I was wondering if anyone had successfully used DPAPI with a user store in a web farm enviroment?

Because our application is a recently converted from 1.1 to 2.0 ASP.NET app, we're using a custom wrapper which directly calls the CryptUnprotect methods. But this should be the same as the ProtectedData method available in the 2.0 framework.

Because we are operating in a web farm environment, we can't guarantee that the machine that did the encryption is going to be the one decrypting it. (Also because machine failures shouldn't destroy our encrypted data).

So what we have is a serviced component that runs in a service under a particular user account on each one of our web boxes. This user is a set up to have a roaming profile, as per the recomendation.

The problem we have is that info encrypted on one machine can not be decrypted on another, this fails with the win32 error:

'Key not valid for use in specified state'.

I suspect that this is because I've made a mistake by having the encryption service running as the user on multiple machines, hence keeping the user logged in on more than one machine at the same time.

If this is the problem, how are other using DPAPI with the User Store in a web farm environment?

  • Hi, did you get the answer to this? I am having the same problem. – user6535 May 18 '09 at 12:49

In a web farm environment, rather than using DPAPI to encrypt/decrypt your data directly, you would instead use it to encrypt the key that you later use to decrypt your protected data.

You would "install" the key onto each server as part of the deployment process. The installation script would need to run under the AppPool's identity, and could store the encrypted key either in an app.config file or in the registry.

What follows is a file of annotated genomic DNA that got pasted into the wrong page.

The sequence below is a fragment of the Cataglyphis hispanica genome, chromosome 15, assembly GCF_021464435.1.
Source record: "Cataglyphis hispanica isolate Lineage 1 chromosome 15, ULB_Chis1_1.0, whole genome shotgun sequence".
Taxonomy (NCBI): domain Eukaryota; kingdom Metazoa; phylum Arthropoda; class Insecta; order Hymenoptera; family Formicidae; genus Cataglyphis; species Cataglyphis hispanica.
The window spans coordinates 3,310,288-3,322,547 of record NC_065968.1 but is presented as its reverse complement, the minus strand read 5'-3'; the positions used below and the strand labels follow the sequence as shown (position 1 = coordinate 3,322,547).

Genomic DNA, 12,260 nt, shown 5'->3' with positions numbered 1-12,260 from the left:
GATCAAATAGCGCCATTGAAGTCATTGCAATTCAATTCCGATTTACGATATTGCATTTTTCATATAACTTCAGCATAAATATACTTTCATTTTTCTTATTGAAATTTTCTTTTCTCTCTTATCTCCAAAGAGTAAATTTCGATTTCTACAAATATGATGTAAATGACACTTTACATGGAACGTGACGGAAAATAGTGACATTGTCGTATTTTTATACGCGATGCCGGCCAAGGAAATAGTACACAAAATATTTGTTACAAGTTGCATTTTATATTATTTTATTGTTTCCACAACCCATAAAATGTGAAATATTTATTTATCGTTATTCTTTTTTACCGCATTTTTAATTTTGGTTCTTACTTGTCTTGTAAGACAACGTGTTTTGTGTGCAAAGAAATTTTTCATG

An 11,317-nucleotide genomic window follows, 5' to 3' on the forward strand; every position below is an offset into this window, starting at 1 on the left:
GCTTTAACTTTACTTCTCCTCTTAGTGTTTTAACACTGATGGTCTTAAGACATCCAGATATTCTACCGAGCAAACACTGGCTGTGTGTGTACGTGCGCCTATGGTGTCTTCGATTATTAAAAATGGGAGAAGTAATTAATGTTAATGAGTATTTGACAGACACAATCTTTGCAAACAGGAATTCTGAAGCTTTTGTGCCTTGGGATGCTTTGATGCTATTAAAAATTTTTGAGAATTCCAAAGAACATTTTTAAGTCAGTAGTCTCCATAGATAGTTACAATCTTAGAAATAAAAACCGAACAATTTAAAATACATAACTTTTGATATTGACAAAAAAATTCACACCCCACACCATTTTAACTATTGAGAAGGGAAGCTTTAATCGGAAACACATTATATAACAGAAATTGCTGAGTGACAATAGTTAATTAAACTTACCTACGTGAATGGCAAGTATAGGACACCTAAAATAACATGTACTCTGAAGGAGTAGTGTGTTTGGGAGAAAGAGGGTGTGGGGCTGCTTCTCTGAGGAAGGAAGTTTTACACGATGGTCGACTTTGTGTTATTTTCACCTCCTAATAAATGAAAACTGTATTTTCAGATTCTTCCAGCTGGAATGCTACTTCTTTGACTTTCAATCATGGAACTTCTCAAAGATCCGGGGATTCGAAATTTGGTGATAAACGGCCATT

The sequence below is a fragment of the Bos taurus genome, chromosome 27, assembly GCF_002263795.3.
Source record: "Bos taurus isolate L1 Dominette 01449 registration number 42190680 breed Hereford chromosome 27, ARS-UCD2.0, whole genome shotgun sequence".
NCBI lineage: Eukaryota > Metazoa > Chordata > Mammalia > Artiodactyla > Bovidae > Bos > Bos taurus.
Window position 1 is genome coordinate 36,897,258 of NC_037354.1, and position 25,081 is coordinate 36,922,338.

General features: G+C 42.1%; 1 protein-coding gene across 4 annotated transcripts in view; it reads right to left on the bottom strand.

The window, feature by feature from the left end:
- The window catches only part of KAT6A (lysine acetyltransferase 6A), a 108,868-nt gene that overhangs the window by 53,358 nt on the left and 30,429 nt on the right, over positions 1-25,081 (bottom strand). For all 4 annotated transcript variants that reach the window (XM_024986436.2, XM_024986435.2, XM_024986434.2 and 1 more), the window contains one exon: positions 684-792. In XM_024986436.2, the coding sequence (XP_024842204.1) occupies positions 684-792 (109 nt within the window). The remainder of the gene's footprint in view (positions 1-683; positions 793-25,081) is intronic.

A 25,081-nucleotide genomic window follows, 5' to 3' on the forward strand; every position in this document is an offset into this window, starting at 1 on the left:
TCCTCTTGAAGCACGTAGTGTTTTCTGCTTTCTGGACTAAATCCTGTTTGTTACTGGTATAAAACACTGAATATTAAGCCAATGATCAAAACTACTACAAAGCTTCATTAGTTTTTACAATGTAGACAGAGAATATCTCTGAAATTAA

The encrypted data itself could be stored in a central repository / database, so that it can be accessed by all servers in the farm. To decrypt the data, the web app would retrieve the encrypted key from where it was installed, use DPAPI to decrypt it, then use the result to decrypt data that comes from the central repository.

The downside is that the cleartext key might exist on the local disk for a short time during the initial install process, where it might be exposed to operations staff. You could add an extra layer of encryption, such as with the web.config machineKey, if that's a concern.

  • This is a bit stale, but I believe that you will still be able to "see" the key even if contained in the web.config and encrypted using aspnet_regiis. Your approach is what most people are looking for as there is no similar mechanism out-of-box in ASP.NET or the BCL. – CodeMonkeyKing Jan 21 '13 at 18:41
  • This is unfortunate, because one of the advantages of DPAPI is that it automatically expires the master key every 3 months, yet is able to decrypt previously encrypted data. msdn.microsoft.com/en-us/library/ms995355.aspx Quote: "This expiration prevents an attacker from compromising a single MasterKey and accessing all of a user's protected data." Using your own key if its is compromised, all your data is exposed. – ToddK Aug 12 '15 at 17:26

I just saw this. There is a way you can make this work, and that is to make sure the machines in the farm are in a domain, and use a domain account to encrypt and decrypt the data (ie; run the application under the domain account)

You cannot use DPAPI in the manner you want with local accounts because the key material is not exchanged between servers.

hope that helps!


The Microsoft poster is wrong. http://support.microsoft.com/default.aspx?scid=kb;en-us;309408#6

"For DPAPI to work correctly when it uses roaming profiles, the domain user must only be logged on to a single computer in the domain. If the user wants to log on to a different computer that is in the domain, the user must log off the first computer before the user logs on to the second computer. If the user is logged on to multiple computers at the same time, it is likely that DPAPI will not be able to decrypt existing encrypted data correctly."

It appears that DPAPI will not work in a farm setting. I think this is a rather large oversight on Microsoft's part and makes DPAPI almost useless for most enterprise applications.

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